Da 5 Bloods movie cast: Chadwick Boseman, Delroy Lindo, Jonathan Majors, Isiah Whitlock Jr, Clarke Peters, Norm Lewis, Johnny Nguyen, Y Lan, Melanie Thierry, Jean Reno
Da 5 Bloods movie director: Spike Lee
Da 5 Bloods movie rating: 4.5 stars
If there’s one director who has been emphasising just how much Black Lives Haven’t Mattered, it is Spike Lee. Right from his first clutch of movies in the late 80s, of which the terrific Do The Right Thing became as much of an anthem as the title of a film, he has built a long career graph telling us soul-stirring stories about the experience of being black.
His latest Da 5 Bloods is Lee in major key, all trumpets blowing. And what a film it is, excavating past and present, real and fictional, to become not just one of his best, but also a tremendously topical comment on race and race relations, with the impact of George Floyd’s murder still reverberating around the world.
The film opens with four former Vietnam vets back in the killing fields. They are ageing, grizzled, full of troubled memories of the gung-ho GIs they used to be, bathed in the smell of napalm, and the sights and sounds of machine guns and bloody bodies. This isn’t just a fun-and-frolic reunion. They are on a double-pronged mission: to find buried treasure, and to bury the ghosts of the past. They used to be five, Da 5 Bloods, but now there are only four: Paul (Lindo), Otis (Peters), Eddie (Lewis), Melvin (Whitlock Jr); the fifth, Stormin’ Norman (Boseman) was killed in combat.
Da 5 Blood is a non-stop riotous mix of a war drama, a western, a study of crime and redemption, a savage satire, an actioner, laced with a strong emotional quotient. And the whole is a huge punch in the gut. Lee’s purpose is as clear as it has always been, and he starts as he means to go on, picking on salient historical points. The black movement was at a fever pitch in 1968, amplified through the powerful voices of Malcolm X and Martin Luther King: the five young soldiers hear the news of the latter’s assassination on the radio, while they are on the field. In the present day, as they are readying for their trip into the jungle, one of them says: ‘we fought in an immoral war that wasn’t ours, for rights we didn’t have,’ and it feels like an epitaph.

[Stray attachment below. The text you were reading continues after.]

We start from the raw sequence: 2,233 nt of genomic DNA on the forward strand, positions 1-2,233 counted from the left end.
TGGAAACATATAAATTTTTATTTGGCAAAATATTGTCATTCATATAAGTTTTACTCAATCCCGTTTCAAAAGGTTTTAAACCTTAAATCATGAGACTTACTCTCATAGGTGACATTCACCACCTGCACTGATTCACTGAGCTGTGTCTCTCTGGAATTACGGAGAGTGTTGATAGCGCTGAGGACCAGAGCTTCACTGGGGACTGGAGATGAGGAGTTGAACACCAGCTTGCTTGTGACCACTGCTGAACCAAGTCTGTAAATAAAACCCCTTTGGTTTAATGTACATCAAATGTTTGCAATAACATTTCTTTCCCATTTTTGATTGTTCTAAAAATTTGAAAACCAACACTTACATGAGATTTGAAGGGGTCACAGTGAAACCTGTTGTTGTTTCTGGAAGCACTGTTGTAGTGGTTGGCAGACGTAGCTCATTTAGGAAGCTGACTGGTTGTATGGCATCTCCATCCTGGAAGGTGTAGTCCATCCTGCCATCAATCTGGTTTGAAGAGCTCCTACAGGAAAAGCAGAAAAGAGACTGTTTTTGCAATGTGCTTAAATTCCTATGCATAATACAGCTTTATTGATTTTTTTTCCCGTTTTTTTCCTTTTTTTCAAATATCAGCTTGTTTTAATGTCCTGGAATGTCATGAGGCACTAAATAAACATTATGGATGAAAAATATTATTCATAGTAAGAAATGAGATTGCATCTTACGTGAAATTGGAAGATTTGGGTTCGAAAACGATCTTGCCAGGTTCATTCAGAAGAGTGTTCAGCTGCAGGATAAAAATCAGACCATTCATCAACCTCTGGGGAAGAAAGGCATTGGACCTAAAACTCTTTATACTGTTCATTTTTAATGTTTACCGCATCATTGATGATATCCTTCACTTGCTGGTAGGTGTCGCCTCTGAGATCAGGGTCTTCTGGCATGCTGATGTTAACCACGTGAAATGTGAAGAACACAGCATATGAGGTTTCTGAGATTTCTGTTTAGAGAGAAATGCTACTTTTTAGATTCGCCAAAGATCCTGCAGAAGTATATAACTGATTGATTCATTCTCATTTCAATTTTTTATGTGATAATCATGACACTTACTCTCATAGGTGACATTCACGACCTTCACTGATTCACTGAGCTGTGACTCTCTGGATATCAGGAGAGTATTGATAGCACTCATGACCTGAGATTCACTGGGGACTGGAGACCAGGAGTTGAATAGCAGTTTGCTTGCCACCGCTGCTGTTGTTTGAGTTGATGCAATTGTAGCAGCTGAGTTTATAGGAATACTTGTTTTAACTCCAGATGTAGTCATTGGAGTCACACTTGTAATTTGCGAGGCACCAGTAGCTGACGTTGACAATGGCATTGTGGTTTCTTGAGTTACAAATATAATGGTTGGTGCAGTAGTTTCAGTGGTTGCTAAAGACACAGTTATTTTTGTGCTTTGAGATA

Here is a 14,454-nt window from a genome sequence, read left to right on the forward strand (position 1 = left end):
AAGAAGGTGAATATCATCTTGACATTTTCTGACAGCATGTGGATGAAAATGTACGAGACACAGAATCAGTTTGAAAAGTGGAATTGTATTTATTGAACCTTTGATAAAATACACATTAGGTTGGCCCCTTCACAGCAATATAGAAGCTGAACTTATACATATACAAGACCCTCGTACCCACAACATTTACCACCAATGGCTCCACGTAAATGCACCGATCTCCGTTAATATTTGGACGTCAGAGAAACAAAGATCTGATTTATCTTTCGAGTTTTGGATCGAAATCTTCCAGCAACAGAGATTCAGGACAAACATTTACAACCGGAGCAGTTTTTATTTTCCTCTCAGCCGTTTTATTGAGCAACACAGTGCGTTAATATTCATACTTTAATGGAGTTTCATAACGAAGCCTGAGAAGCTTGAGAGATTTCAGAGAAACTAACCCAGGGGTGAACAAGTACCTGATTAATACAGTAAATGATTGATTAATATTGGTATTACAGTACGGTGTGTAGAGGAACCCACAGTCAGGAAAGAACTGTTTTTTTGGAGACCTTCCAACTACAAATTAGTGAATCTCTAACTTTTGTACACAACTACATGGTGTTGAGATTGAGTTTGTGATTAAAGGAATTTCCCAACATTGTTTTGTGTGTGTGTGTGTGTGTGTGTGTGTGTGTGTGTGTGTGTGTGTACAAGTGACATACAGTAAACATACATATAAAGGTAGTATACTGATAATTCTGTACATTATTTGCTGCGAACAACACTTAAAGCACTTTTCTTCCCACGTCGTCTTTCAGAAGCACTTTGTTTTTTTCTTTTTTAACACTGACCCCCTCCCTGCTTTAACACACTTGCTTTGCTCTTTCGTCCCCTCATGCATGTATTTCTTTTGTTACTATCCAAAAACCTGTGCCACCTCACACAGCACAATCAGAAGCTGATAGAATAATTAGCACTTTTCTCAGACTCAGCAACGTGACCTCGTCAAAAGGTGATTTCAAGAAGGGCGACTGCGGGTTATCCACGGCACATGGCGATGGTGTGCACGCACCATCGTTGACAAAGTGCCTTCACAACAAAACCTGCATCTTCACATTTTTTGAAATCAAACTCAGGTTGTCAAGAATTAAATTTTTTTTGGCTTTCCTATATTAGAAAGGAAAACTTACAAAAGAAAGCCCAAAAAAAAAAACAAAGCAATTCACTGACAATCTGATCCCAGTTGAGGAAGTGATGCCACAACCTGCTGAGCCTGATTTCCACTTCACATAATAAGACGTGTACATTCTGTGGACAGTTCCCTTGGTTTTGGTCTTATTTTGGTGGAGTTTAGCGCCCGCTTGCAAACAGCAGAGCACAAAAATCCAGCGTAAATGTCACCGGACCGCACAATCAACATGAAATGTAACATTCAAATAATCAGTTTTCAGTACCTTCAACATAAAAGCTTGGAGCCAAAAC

Meanwhile, their old stomping ground does indeed yield treasure. Slabs of gold turn up where they had buried them: it’s all very reminiscent of panhandling cowboys in that beloved American genre, the Western. Modern-day bounty hunters show up, as do a group of seemingly well-intentioned mine-hunters, and everything goes bottoms up: there are as many claimants to the gold, as there are people on the screen, and everything is awash in treachery and betrayal and double-cross-ery.
Lee bungs in some softer, nobler aspects to his rough-and-tumble, trigger-happy, PTSD-laden bunch, whose ageing faces are what we see even in the flashback (none of the age-defying trickery of The Irishman): only the dead Norman stays young. One of them uncovers an old love he left behind, and a secret worthy of a soap opera, another finds the tight bands around his heart loosen with long-pending forgiveness, and pays it forward, as benediction to his only son (Majors).
Some rah-rah moments cause you to roll your eyes. A couple of sequences go on for too long. But Lee never loses sight of his story. Or his intent. Right through the film runs the thread of racism wielded as a weapon, and the untold damage it has wrought: the ‘boys’ fighting on the frontlines may have been American, but they were black. As the great Mohammad Ali is heard saying in the film, the ‘enemy’ in Vietnam had never called him ‘n—r.’ Whose war was it?
Da 5 Bloods ends on an upbeat note, which is great for a movie. Real life sucks. The war is never over, says a character as the film is drawing to an end. True that. And it never will be, till every one of us does the right thing. And till every one of us can breathe.
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